Several new Russian and Ukrainian recordings are framed by talk of professional difficulties. Failings in the outside world are countered with calm acceptance and an emphasis on introspection.
Romantic metaphors inform these new recordings, all borrowed from discussions of open forests, boundless oceans, and "schizoid" thought. Daily life, however, stubbornly refuses to cooperate.
As Yungchen Lhamo and Anton Batagov promote a collaboration grounded in Tibetan prayers, other Russian artists have a different view of distant places. Hope and horror begin to alternate.
Moscow's Electrosound label has gathered seven drone or dark ambient compositions together. They are designed to evoke a sense of unease; slowly it becomes clear where such worries originate.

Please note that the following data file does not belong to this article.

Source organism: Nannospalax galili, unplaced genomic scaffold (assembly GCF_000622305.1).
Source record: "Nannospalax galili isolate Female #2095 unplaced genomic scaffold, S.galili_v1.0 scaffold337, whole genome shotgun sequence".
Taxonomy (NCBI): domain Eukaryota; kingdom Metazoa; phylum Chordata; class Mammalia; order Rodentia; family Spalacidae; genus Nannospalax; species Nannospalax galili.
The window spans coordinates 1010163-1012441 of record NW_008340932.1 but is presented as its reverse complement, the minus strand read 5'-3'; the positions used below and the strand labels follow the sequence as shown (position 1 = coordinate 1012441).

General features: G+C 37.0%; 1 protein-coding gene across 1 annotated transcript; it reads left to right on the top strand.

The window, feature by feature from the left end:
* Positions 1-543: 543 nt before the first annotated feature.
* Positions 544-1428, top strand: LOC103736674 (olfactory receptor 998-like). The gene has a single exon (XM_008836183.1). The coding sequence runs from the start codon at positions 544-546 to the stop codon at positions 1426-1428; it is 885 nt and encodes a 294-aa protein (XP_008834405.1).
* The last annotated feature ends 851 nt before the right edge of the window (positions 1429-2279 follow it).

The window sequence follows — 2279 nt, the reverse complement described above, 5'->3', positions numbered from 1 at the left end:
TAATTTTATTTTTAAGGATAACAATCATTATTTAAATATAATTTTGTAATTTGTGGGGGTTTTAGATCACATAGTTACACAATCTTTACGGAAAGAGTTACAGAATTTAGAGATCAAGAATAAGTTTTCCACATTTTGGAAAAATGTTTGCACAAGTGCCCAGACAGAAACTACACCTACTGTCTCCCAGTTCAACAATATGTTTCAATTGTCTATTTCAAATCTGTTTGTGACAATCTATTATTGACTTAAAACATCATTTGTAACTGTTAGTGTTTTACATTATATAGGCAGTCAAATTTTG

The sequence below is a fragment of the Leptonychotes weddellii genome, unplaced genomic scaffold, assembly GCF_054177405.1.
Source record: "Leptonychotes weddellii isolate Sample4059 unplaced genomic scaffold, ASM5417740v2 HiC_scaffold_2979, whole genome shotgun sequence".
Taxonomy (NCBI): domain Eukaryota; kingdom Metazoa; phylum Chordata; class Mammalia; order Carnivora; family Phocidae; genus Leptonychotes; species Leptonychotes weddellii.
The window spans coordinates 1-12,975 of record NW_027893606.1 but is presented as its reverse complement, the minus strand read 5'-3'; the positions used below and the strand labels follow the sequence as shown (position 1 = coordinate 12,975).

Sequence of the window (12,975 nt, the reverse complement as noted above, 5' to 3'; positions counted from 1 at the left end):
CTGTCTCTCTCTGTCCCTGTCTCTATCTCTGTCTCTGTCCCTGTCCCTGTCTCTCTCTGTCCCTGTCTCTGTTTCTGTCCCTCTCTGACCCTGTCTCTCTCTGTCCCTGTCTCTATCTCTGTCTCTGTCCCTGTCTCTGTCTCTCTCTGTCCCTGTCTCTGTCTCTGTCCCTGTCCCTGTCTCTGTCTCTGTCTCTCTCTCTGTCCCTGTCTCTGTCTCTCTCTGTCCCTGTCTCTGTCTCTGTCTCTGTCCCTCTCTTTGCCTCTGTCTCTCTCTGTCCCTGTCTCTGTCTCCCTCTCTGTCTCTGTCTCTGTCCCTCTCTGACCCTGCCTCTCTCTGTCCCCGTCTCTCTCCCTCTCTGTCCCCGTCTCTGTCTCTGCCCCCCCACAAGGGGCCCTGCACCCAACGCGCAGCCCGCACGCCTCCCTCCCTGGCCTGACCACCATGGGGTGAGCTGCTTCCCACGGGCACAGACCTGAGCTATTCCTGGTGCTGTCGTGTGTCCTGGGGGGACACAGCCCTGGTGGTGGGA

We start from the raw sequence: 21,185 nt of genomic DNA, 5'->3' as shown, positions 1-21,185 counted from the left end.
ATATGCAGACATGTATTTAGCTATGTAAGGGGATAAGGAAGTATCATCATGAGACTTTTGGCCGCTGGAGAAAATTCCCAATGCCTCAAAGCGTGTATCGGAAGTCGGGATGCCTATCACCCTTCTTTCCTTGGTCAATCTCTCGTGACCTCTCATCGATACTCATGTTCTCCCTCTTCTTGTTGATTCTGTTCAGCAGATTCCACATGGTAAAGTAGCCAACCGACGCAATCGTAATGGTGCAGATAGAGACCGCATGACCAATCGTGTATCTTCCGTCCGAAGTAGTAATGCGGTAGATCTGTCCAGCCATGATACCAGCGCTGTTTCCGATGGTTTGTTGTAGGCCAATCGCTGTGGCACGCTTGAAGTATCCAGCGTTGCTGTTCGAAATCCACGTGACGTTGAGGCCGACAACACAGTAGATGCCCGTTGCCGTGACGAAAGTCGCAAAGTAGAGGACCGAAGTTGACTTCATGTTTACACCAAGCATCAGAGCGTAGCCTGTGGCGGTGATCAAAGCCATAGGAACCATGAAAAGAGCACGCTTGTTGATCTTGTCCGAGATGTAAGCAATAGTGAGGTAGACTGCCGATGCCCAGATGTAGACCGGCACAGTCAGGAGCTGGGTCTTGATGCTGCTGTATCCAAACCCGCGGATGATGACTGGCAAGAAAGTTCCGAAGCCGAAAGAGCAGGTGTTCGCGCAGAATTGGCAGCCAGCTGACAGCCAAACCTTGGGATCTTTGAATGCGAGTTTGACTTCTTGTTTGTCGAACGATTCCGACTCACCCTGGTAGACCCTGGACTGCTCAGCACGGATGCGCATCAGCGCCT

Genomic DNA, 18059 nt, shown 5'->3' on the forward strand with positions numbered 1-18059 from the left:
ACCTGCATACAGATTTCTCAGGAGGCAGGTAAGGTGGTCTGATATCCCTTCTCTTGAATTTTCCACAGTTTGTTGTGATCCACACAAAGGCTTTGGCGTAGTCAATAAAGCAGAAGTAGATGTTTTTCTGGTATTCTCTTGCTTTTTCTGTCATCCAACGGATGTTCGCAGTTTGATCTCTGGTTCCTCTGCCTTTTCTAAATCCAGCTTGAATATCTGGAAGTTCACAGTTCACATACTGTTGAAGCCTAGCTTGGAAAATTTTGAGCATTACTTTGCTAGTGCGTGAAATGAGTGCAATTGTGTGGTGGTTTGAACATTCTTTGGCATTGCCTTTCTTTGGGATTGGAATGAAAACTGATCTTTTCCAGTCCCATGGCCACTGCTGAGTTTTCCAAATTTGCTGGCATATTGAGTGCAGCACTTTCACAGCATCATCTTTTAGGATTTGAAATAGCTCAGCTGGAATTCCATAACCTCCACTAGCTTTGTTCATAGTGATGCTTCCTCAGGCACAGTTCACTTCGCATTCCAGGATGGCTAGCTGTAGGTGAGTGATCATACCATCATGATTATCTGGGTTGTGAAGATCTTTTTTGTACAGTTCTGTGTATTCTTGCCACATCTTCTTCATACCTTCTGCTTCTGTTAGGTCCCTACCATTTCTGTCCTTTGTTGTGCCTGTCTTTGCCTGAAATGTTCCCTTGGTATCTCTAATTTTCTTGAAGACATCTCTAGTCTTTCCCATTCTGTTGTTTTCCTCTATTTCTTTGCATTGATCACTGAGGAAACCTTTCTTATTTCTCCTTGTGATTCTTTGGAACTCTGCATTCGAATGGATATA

Overcamps are a young Moscow duo who declare their membership "within the capital's underground scene." For various reasons, that sense of dignified retreat proves widely appealing.
Moscow's Anise Project is fronted by Anna Volkova. She speaks of how adult experience tempers youthful fantasy. Some causes of that local fatalism are sought by other collectives in folklore.
Originating in Minsk, Saint Petersburg, Yekaterinburg, and Moscow, four new publications discuss the strange benefits of faltering and failure. In a mundane world, mistakes are a sign of uniqueness.
Downtempo, garage, and glitch-hop tracks this week are bound by their composers to forms of social skepticism. A sluggish, moribund world prompts a certain sound. Optimism emerges only slowly.
The new releases from Ty23, 4 Pozicii Bruno, Gran+, and Waterplea are all considerations of the unknown. What lies beyond a visible, tangible world is understood in differing ways.
Using the ecosphere, Orthodox Christianity, an isolated address, and other reference points, these musicians suggest there's much to be gained from abandoning the chutzpah of Moscow life.